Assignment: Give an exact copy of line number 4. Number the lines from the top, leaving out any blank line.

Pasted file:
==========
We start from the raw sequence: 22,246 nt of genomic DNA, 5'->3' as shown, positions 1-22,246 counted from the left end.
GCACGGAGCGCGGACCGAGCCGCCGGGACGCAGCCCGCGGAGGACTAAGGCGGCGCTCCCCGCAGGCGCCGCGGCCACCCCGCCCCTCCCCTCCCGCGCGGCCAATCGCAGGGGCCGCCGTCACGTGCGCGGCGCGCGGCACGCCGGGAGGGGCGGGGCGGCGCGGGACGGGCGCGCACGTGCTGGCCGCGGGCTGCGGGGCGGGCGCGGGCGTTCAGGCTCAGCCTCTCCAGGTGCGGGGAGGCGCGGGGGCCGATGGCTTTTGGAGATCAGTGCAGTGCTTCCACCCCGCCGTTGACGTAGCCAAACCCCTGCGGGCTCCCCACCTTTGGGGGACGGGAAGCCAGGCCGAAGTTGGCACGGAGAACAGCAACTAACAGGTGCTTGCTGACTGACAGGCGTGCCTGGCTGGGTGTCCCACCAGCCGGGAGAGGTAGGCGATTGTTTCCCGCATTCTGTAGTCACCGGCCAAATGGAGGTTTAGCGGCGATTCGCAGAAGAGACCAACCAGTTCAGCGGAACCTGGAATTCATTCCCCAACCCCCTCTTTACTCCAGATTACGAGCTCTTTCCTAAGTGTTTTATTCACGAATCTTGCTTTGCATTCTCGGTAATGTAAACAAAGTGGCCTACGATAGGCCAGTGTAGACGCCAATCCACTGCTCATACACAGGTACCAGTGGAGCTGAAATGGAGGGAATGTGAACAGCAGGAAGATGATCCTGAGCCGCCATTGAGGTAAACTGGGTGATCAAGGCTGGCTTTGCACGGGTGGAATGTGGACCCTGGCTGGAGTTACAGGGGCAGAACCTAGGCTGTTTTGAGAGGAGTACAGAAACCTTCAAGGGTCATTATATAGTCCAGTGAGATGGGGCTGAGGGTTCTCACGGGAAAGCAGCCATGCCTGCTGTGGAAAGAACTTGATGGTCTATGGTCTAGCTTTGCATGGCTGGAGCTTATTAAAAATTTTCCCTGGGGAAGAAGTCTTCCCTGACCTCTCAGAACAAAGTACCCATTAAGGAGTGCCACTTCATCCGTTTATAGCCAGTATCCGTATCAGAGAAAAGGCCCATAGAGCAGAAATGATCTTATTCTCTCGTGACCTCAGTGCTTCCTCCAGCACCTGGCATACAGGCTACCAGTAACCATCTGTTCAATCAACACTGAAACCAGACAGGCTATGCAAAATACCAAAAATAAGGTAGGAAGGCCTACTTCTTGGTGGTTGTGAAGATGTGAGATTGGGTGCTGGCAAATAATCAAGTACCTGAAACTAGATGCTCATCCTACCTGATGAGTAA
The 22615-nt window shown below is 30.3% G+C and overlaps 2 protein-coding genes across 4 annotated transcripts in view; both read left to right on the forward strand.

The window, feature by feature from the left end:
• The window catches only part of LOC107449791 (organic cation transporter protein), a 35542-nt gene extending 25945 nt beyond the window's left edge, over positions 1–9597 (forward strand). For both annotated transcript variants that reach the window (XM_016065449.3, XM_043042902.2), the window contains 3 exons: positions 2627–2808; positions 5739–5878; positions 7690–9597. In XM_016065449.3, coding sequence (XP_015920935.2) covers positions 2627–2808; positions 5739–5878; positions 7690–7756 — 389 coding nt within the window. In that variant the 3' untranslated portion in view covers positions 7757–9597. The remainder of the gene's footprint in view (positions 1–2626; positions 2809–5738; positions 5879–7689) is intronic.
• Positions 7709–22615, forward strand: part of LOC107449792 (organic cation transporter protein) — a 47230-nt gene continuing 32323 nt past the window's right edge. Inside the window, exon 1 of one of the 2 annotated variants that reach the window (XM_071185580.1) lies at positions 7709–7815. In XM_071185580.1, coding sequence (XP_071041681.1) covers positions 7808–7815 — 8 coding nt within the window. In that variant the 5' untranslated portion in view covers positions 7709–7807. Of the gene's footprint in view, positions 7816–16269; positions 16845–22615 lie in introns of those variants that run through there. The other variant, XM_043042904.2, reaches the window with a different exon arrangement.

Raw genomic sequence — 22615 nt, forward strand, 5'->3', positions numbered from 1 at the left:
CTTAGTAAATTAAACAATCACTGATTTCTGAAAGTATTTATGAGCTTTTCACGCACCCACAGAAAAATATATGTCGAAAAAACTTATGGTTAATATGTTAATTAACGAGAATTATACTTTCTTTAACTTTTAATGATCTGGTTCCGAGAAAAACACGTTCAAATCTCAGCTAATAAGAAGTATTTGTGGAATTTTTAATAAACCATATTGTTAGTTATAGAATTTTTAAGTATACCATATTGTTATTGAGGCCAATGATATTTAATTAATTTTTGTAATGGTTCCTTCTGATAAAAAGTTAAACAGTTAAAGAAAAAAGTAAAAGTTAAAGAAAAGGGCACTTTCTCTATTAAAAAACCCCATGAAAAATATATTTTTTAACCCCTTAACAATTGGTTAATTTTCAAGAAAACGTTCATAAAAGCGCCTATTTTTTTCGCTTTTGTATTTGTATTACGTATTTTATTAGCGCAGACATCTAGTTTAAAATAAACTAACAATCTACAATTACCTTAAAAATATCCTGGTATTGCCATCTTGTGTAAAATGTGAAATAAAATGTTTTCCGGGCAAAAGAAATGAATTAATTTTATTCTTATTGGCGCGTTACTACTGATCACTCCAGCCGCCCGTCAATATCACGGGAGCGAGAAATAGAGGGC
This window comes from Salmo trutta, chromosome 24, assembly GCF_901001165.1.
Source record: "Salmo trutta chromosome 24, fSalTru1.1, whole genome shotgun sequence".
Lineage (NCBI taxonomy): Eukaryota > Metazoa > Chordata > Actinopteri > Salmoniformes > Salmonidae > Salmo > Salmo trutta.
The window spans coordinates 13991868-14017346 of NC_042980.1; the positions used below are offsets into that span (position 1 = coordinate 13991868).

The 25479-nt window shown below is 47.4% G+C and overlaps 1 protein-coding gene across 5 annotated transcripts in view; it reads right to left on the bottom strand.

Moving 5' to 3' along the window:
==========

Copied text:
The window, feature by feature from the left end: